IT’S called PINS and it is about to consign handwritten infringement notices to the history books.
The Police Infringement Notice System is a hi-tech program that allows police to put information straight into a tablet device.
Tasmania Police are leading the nation with the development of technology that will save time and money. PINS was built in-house by Tasmania Police staff and will save the equivalent of 20 hours a day of police work, adding up to $250,000 a year.
The savings come from police spending less time processing infringement notices and will be used by all frontline officers in the Tasmanian force.
Assistant Police Commissioner Phil Wilkinson, who will retire on Friday after 35 years in the force, said this was one of the biggest changes in police operations he had seen and would help with efficiency.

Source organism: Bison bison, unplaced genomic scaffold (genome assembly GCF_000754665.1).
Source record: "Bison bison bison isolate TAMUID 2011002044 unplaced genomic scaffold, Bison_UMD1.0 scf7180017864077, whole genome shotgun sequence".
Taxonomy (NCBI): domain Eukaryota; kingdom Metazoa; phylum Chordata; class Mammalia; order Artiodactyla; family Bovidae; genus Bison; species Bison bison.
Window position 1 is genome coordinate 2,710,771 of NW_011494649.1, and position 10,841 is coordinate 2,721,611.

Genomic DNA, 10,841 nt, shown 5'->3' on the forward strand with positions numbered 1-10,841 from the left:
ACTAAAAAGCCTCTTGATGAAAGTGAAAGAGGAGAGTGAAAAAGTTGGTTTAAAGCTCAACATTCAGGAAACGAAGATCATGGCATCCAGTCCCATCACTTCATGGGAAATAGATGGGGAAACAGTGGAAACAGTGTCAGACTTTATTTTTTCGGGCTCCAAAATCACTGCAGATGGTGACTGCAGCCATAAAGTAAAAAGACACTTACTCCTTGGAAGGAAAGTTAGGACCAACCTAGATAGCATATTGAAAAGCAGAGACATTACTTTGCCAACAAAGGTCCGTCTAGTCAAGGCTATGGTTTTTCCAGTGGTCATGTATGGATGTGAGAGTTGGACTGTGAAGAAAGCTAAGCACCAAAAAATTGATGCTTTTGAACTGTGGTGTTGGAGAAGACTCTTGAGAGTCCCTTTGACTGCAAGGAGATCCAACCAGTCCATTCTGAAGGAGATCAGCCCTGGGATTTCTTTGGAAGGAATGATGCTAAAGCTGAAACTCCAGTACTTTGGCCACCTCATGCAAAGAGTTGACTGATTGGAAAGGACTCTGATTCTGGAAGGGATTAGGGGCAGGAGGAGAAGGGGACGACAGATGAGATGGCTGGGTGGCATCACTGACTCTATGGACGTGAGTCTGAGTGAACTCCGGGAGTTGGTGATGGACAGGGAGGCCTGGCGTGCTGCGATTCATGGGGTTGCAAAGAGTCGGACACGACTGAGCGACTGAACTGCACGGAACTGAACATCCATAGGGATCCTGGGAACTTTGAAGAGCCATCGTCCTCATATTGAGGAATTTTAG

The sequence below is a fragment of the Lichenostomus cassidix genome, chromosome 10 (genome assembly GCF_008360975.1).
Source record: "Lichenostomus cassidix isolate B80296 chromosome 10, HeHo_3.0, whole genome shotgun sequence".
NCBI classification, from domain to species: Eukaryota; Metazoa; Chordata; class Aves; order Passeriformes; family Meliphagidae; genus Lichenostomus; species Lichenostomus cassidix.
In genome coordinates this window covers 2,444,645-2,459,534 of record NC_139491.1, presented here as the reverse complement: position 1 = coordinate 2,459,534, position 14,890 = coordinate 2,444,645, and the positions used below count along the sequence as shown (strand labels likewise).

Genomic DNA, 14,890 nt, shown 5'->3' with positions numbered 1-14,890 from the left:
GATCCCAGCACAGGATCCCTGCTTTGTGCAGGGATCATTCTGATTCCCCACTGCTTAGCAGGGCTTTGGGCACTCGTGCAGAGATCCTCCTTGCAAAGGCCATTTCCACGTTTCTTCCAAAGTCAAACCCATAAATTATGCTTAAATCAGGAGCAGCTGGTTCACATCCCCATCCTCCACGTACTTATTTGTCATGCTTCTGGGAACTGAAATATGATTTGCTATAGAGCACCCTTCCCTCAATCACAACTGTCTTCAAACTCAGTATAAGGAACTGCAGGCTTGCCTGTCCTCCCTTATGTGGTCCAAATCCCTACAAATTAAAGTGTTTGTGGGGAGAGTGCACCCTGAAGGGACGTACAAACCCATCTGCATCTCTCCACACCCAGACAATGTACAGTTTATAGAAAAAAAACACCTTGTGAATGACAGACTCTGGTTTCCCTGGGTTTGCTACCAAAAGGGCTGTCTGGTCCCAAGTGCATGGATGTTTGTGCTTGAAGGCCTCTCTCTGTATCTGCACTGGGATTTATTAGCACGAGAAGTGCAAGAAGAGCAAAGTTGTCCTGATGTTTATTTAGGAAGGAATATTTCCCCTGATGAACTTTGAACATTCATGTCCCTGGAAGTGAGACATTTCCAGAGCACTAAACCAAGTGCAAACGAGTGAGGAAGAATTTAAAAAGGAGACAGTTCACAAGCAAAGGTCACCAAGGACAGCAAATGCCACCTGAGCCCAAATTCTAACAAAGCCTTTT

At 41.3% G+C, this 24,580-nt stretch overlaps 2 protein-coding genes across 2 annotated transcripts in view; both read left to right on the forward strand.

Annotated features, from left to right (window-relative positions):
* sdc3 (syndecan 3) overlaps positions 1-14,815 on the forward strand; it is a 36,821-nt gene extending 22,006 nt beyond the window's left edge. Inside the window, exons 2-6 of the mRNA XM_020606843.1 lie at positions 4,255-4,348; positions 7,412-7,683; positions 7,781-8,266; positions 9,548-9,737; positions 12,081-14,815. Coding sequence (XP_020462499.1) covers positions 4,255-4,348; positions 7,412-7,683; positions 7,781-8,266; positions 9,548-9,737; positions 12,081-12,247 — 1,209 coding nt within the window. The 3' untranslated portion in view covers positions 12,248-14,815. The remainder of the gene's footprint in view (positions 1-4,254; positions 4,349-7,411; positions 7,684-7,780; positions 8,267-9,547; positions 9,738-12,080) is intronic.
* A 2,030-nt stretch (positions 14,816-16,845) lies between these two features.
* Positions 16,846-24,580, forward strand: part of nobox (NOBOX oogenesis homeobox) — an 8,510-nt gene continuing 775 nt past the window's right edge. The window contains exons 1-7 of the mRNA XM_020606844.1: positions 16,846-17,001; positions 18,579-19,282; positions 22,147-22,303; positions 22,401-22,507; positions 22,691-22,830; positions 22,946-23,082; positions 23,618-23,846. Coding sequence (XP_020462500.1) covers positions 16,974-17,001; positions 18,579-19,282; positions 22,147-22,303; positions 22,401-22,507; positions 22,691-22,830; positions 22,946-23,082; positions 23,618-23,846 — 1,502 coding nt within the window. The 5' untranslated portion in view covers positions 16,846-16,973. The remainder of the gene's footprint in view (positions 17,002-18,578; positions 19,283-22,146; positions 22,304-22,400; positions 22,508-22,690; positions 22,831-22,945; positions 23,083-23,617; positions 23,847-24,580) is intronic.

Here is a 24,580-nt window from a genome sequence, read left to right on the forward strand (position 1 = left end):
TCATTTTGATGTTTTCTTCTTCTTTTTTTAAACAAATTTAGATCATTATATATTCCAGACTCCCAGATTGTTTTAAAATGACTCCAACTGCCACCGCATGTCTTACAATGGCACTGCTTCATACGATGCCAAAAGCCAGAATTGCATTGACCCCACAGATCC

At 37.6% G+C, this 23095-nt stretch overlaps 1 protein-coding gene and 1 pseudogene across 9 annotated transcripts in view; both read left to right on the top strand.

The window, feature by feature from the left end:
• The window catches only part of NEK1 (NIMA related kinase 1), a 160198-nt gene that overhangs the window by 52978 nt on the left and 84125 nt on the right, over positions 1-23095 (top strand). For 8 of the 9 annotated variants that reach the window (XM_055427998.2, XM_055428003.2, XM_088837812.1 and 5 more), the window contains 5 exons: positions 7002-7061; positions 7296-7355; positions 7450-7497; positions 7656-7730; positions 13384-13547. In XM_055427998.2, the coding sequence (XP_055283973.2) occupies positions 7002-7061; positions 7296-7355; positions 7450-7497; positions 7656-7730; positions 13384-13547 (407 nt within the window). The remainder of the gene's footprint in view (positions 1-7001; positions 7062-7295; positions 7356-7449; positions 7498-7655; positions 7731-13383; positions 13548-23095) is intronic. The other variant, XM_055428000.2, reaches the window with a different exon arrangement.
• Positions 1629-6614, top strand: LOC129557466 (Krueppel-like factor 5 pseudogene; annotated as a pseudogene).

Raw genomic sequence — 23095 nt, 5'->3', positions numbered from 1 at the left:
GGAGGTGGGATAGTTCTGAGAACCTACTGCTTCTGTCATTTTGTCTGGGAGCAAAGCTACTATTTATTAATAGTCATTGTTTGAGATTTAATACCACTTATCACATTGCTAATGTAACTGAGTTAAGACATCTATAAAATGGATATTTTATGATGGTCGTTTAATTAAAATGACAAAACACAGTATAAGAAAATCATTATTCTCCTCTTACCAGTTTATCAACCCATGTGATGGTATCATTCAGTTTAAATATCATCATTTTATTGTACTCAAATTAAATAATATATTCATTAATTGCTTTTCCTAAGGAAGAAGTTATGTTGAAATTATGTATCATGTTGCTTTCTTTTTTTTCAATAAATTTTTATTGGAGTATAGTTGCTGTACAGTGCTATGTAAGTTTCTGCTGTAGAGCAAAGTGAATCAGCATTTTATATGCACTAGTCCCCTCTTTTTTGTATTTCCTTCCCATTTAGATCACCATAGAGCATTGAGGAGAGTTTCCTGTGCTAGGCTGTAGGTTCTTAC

PINS was launched yesterday and had already been used by marine police to issue an infringement.
It is hoped the statewide rollout would be complete by mid-August and the 1000 tablets will contain access to all police computer systems.
“It’s satisfying to find a jurisdiction as small as ours can deliver a leading edge like this,” Mr Wilkinson said.
PINS can be used for most infringements, including traffic, liquor and licensing, fisheries and some drink driving offences, with more to be added as the program is developed.
Mr Wilkinson said it would not be long before the app was developed for use on smaller devices like a smartphone.
Tasmania’s Minister for Police, Rene Hidding, said the Australia-first initiative would help the Government meet its commitment of putting more officers back on the front line.